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Warren Buffett on share buybacks

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At the annual Berkshire Hathaway shareholders meeting live streamed on Yahoo Finance, Warren Buffett addresses a question on share buybacks.

Video Transcript

All right this question comes from Denny Poland, a shareholder from Pittsburgh. A prominent Senator recently categories-- categorized share buybacks as a form of market manipulation. You've often said that repurchasing shares at prices below intrinsic value benefits continuing shareholders. Could you and Charlie please elaborate on the higher order effect that these share repurchases have on society?

WARREN BUFFETT: In their way of-- their way, essentially, of distributing cash to the people that want the cash when other co-owners mostly want you to reinvest and it's a savings vehicle. If the four of us, sitting at this table, decided we'd buy a few Dairy Queen franchises, we formed a little company, and we all put in a million or something like that, and we buy the Dairy Queen franchises, and they're doing well. And three of the four of us want to keep buying more Dairy Queen franchises. And we're not done building and saving for the future. And we're in the wealth creation business. And the fourth one says, listen I'm over it. I've gotten rich enough. I'd rather take some money out. And well there's only two ways to do it.

We-- we can pay dividends all four of us, three of us of whom don't want it, and and we can-- we can repurchase the shares at a fair price. If it was just the four of us we'd pick out a fair price, and the fourth one gets bought out of his interest. It-- it-- I find it almost impossible to believe some of the arguments that are made that it's it's terrible to repurchase shares from a partner if they want to get out of something. And you're able to do it at prices advantageous to the people who are staying, and it helps slightly the person that wants out. And a majority of the Berkshire shares, the great majority, we had to vote on, dividend. [INAUDIBLE]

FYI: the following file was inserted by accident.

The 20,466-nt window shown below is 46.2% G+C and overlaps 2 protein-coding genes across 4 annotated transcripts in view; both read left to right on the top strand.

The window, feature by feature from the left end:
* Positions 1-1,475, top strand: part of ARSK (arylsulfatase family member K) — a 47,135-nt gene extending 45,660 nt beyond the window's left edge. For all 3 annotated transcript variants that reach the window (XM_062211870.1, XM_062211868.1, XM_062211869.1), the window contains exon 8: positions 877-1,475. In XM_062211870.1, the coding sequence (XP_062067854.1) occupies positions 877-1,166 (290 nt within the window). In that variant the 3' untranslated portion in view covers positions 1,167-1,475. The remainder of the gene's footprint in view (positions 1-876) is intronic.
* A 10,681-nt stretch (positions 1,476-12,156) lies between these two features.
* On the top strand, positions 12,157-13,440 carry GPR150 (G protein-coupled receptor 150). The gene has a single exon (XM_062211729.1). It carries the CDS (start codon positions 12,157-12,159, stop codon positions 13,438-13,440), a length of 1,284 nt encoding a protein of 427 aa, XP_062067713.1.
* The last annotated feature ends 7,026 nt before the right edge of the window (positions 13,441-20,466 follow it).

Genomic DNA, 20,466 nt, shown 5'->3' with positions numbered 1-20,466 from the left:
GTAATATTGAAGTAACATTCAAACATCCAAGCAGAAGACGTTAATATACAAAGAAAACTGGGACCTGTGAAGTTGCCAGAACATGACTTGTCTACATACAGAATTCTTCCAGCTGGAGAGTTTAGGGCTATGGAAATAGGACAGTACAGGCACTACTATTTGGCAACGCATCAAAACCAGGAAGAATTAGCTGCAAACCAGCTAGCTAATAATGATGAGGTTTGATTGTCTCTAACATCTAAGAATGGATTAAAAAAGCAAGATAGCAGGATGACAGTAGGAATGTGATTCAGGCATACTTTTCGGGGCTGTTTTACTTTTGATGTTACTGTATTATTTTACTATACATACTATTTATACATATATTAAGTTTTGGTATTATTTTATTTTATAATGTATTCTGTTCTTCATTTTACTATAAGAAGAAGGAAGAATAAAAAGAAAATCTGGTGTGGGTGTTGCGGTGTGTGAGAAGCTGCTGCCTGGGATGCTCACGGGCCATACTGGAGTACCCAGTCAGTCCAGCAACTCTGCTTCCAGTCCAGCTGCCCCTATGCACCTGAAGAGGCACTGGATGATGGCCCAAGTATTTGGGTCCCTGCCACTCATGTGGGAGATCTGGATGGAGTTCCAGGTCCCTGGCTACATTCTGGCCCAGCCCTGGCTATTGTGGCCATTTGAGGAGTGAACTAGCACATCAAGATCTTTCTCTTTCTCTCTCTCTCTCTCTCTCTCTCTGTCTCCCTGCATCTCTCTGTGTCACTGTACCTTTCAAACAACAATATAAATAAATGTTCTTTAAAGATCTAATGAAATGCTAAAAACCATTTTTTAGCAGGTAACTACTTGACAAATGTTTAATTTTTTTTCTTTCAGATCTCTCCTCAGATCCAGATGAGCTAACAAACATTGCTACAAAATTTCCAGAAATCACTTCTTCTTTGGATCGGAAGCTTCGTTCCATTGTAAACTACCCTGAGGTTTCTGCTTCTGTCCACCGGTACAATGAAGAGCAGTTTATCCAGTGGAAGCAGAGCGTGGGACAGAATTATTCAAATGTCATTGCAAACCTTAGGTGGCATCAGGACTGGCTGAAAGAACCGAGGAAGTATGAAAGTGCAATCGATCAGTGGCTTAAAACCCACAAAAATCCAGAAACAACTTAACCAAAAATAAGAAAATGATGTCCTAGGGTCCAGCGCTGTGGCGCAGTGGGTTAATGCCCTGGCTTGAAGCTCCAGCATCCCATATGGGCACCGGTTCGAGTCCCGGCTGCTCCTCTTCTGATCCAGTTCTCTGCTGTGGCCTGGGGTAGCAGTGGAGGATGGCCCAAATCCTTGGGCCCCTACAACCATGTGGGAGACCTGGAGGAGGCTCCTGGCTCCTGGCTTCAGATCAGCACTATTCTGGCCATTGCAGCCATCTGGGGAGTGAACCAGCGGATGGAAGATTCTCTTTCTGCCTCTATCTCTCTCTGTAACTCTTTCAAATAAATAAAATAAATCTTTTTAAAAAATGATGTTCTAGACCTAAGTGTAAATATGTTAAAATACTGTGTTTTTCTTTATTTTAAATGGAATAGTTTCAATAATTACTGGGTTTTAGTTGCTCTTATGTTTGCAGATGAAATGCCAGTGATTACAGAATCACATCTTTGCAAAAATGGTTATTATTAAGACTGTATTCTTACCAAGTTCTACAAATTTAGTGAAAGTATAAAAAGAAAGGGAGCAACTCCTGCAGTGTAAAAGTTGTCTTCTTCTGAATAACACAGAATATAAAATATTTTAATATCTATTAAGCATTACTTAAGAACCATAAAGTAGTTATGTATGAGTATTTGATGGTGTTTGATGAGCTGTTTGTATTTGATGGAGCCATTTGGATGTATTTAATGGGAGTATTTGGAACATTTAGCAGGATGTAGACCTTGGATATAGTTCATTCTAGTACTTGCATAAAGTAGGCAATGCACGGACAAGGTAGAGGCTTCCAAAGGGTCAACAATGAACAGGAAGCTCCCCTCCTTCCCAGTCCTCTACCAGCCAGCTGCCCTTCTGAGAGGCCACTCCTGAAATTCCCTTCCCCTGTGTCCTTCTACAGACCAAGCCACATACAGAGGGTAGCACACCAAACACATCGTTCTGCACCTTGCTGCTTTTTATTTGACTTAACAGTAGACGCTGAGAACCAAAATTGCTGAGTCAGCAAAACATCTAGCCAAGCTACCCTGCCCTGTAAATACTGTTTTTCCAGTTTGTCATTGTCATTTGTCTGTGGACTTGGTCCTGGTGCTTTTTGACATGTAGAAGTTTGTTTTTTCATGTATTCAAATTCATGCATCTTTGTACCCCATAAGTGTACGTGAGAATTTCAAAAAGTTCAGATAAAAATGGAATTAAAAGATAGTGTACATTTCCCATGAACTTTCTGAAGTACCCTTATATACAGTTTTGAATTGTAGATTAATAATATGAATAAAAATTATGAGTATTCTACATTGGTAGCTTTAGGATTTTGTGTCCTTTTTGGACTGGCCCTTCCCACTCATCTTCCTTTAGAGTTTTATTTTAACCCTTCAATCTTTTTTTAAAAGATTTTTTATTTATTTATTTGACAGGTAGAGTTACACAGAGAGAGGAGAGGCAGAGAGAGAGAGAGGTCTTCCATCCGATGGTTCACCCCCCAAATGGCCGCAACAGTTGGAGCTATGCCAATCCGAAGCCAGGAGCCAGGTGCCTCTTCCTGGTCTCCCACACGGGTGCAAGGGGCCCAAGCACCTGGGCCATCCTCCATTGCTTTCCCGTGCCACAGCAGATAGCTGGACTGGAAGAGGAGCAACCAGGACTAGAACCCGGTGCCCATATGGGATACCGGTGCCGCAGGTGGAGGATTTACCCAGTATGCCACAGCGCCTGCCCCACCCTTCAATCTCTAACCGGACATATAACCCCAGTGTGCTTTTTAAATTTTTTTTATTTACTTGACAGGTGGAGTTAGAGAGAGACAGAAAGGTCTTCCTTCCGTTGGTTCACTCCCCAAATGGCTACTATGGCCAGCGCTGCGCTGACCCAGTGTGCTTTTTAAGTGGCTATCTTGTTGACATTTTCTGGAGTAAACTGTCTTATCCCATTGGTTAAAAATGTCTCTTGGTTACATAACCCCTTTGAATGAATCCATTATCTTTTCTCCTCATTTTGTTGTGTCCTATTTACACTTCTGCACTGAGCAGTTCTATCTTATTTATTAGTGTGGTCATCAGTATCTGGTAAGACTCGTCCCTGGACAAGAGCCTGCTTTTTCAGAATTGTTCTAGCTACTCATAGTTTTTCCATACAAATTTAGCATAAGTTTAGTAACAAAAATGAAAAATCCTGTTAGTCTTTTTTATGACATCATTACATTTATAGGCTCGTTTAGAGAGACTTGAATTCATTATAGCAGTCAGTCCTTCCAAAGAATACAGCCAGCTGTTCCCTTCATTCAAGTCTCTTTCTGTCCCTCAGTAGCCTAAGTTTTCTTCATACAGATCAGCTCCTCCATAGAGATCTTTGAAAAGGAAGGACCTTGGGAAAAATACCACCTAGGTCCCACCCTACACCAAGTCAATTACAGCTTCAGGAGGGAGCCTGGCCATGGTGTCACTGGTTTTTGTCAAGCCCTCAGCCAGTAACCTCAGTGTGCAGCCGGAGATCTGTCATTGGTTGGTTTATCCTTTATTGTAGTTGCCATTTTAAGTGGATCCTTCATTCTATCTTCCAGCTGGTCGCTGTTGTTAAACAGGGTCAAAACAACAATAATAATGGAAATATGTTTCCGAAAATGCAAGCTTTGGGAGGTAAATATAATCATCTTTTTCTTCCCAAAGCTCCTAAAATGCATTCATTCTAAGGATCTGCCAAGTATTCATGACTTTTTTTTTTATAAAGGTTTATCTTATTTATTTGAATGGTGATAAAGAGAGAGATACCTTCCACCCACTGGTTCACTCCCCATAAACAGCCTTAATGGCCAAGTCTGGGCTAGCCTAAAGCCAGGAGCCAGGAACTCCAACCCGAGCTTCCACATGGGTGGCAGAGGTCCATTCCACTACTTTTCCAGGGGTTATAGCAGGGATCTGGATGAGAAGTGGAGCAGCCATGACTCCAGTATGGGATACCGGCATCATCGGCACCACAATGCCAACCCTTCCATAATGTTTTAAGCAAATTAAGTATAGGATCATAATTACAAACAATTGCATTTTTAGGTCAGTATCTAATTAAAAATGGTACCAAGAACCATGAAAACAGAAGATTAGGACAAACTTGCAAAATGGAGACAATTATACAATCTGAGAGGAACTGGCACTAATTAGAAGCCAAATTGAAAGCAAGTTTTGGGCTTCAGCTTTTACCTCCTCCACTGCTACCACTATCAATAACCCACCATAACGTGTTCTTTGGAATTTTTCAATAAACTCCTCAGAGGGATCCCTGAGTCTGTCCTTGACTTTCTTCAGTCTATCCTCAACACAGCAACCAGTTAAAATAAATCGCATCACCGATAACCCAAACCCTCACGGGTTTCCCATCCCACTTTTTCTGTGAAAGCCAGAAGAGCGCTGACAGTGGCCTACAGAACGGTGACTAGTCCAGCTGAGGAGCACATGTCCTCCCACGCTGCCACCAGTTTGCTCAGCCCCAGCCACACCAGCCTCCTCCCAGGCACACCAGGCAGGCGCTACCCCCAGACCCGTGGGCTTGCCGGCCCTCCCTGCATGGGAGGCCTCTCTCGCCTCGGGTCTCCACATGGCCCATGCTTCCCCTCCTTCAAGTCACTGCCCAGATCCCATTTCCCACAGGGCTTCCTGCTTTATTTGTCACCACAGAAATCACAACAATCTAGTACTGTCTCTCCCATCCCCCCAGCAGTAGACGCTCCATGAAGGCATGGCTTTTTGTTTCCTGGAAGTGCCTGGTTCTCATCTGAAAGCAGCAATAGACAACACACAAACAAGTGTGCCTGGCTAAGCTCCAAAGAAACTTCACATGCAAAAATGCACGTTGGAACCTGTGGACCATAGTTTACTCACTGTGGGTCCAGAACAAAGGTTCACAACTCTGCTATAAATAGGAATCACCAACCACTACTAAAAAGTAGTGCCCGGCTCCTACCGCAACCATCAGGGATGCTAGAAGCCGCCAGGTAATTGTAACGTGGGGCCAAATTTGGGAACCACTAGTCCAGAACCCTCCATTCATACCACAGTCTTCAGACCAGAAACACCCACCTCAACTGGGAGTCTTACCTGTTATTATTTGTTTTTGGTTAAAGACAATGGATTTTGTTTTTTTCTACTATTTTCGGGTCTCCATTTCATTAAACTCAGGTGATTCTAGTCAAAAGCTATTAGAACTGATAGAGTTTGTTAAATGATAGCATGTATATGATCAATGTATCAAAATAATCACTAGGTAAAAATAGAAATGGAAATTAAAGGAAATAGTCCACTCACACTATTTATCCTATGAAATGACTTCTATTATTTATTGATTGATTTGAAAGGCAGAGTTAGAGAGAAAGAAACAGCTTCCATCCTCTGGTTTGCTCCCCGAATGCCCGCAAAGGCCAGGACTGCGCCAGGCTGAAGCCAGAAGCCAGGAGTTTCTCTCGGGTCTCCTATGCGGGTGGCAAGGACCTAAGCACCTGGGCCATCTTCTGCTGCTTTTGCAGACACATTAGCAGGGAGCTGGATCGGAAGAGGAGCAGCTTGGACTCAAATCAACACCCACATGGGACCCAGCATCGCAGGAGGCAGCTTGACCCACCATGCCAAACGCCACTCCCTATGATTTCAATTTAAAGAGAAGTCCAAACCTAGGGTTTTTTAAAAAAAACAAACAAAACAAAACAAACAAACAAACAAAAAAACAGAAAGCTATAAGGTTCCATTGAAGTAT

We've got savers. Now that's partly because we've advertised ourselves as being that sort of a vehicle. We've created that something. We've stuck with it for 50 some years and-- and people look, individuals, huge number, look at Berkshire as something they're-- they're going to own until they die. They may, their circumstances may change, their needs may change, but the savers generally keep saving. We've just recently had somebody that bothered, came with us 60 years ago, and billions of dollars, and that they just, they didn't, they weren't saving exactly for their old age, just to-- just sort of built into them that they like to do it now.

Philanthropies will get a lot of money, and so on. It, it's, it's the most, what could be more logical than if if a very small minority of your holders want to get out and most of them want to stay in, and the person wants to get out wants the money. You don't give the money to everybody. You give it to the one who wants it, and, and you do it at a price that is beneficial to most parties. On a private deal you'd work out the fair value. The market tells you the value, in the case of a publicly traded company. Charlie go ahead--

CHARLIE MUNGER: Well, I, you're repurchasing stock just a bullet higher. It's deeply immoral. But if you're repurchasing stock because it's the fair thing to do in the interest of your existing shareholders it's a highly moral act. And the people who are criticizing it are bonkers.